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Book Review: Still Life Las Vegas

By (August 18, 2015) No Comment

Still Life Las Vegasstill life las vegas

by James Sie

St. Martin’s Press, 2015

Walter Stahl, the hapless yet likable teenage hero of James Sie’s debut novel Still Life Las Vegas, lives in a grubby, run-down neighborhood outside of town with his father and works at an almost equally grubby, run-down little tourist flytrap of a “museum” called Viva Las Vegas!, where he conducts tours of the paltry dioramas for paying customers. His father is largely dependent on him, so mired in depression and medication over the flight of his wife fifteen years earlier that he still can’t face the world. Walter’s passion is his artwork, but even now, freshly graduated from high school, he can feel the possibilities of his life closing in and shutting down.

As pathetic as they are, his tours at Viva Las Vegas!, offer him a moment of daydreaming, every time he comes to the diorama of modern-day Vegas with its shows and casinos and famous hotels like the Bellagio or the Venetian. Here he can imagine the sad past that gave rise to his present:

This is my favorite room, because it’s the Las Vegas of my parents. I can replay their doomed history here in three dimensions. It’s like a giant, unfolding pop-up book, spread out to tell my father’s story of the time my mother was lost, and found, and lost again. In miniature, I can watch her enter the back door of the Venetian with the harlequin man; I can see my father chase the blue Volvo down Buccaneer Boulevard, feather flying out of the window; I can pick the both of them up like tiny dolls and place them together, gently, in the little plastic gondola of their final meeting …

Sie breaks up his narrative into chapters from several different viewpoints at several different times in the story. We get events as experienced by Walter, his father, Owen, and his Vietnamese mother Emily, who’s abandoned by her family in America and encounters a succession of quasi-surrogate families as she wanders in search of a playfully warped version of the American Dream (it’s both a warning and an enticement to readers to tell them that Liberace plays a surprisingly pivotal role in the book), and Emily’s process of naturalization is anything but smooth:

In those early days, when language was still liquid to Emily (English not yet formed and her memory of Vietnamese receding daily, its few remaining syllables and intonations remembered more for comfort than meaning), she would sometimes cry out Ma! Ma! In the middle of the night, terrified, and Vee would stride in immediately, as if on cue, ready to pat Emily’s back, shush away the fears, and murmur in her growl of a whisper, “I’m not Ma. I’m Vee. Call me Vee.” This continued until the word Ma, in English or Vietnamese, no longer had any meaning to Emily at all.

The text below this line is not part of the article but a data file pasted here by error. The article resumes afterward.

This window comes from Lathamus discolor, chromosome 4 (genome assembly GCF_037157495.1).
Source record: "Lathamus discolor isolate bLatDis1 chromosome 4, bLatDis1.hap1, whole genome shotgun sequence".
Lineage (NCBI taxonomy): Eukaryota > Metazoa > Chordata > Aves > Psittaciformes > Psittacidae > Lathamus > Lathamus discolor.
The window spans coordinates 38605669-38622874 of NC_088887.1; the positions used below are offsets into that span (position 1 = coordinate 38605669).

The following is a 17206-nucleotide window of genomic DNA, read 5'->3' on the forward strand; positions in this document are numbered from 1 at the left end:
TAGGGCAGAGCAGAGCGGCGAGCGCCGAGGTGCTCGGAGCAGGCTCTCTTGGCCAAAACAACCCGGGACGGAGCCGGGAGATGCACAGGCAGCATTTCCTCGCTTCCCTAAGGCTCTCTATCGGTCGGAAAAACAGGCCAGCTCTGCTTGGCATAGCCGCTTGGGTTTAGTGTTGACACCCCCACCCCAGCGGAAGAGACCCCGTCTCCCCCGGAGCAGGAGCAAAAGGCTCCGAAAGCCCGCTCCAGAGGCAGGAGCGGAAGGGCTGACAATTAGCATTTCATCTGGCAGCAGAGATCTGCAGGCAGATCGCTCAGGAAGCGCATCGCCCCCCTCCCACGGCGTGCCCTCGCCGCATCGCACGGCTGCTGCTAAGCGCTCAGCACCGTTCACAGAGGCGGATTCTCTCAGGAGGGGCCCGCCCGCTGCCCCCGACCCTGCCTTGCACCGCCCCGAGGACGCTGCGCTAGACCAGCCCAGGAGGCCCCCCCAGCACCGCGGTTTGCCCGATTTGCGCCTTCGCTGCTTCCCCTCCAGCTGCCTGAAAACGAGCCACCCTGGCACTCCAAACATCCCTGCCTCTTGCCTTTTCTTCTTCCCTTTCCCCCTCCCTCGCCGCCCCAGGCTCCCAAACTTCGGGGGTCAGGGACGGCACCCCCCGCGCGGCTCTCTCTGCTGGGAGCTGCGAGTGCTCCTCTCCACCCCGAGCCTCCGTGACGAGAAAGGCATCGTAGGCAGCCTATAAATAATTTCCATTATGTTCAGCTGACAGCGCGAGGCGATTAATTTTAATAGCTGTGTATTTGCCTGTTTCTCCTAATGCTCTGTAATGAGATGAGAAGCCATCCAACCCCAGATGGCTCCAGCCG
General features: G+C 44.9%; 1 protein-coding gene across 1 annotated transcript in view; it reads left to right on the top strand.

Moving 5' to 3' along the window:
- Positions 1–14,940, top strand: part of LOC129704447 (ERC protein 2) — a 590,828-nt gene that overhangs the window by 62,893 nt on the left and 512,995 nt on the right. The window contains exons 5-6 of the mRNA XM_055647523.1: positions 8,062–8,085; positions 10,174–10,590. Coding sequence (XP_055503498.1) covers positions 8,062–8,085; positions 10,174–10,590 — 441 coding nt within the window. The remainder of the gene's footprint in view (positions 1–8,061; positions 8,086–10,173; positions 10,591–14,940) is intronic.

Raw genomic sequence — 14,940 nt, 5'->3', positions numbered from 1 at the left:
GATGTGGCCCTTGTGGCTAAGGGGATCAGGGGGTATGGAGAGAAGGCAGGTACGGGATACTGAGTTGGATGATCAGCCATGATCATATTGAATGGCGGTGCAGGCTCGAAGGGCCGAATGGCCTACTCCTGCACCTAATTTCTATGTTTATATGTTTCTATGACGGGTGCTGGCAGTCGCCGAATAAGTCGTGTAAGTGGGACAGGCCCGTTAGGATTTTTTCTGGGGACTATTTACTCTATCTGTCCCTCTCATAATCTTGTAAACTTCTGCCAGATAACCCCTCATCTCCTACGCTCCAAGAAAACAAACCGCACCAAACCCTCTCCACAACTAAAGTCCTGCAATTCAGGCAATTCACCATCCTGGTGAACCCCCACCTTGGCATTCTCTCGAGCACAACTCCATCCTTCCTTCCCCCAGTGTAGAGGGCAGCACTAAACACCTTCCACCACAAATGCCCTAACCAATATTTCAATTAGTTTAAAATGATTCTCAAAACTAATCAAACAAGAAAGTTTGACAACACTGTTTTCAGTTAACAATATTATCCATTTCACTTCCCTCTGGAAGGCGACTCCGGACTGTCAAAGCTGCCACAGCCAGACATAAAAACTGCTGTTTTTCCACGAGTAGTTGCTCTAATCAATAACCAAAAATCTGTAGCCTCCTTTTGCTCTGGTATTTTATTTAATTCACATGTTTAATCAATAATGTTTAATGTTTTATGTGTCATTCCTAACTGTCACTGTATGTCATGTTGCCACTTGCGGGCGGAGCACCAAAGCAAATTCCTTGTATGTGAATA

But the most heartfelt (probably because least absurd) of the book’s plot-lines involves Walter and his encounter with a charismatic young pair of Greeks, Acacia and her brother Chrysto. It’s Chrysto’s playfully erotic friendship that slowly brings Walter to a series of highly charged erotic realizations about himself, after what feels like an entire lifetime in chrysalis, and Sie’s prose in these sections is sweetly simple:

There’s a certain tang his body gives off: salt and citrus. Sitting next to him, I try to breathe slowly, to keep my eyes open and not look like I’m inhaling big greedy gulps of him. His head is bent over the book but I get the feeling that he’s still somehow watching me, or watching me watch him.

In what had to be its boardroom selling point, Still Life Las Vegas has occasional short chapters that are illustrated graphic novel-style by Sungyoon Choi, but the real attraction here is the warm and successful realization of Sie’s various characters; the graphic novel flourishes don’t exactly distract from the emotional impact of the story (particularly the climax; a bomb going off couldn’t distract the reader from the off-kilter resolution of Walter’s yearning for his long-lost mother), but they only scratch the surface of how well pictures can subvert and strengthen text – they’re a curiosity rather than a highlight. Sie tells a moving and involving story in this debut, with comic and dramatic set-pieces readers will remember long after they’ve forgotten that some of those set-pieces were storyboarded.

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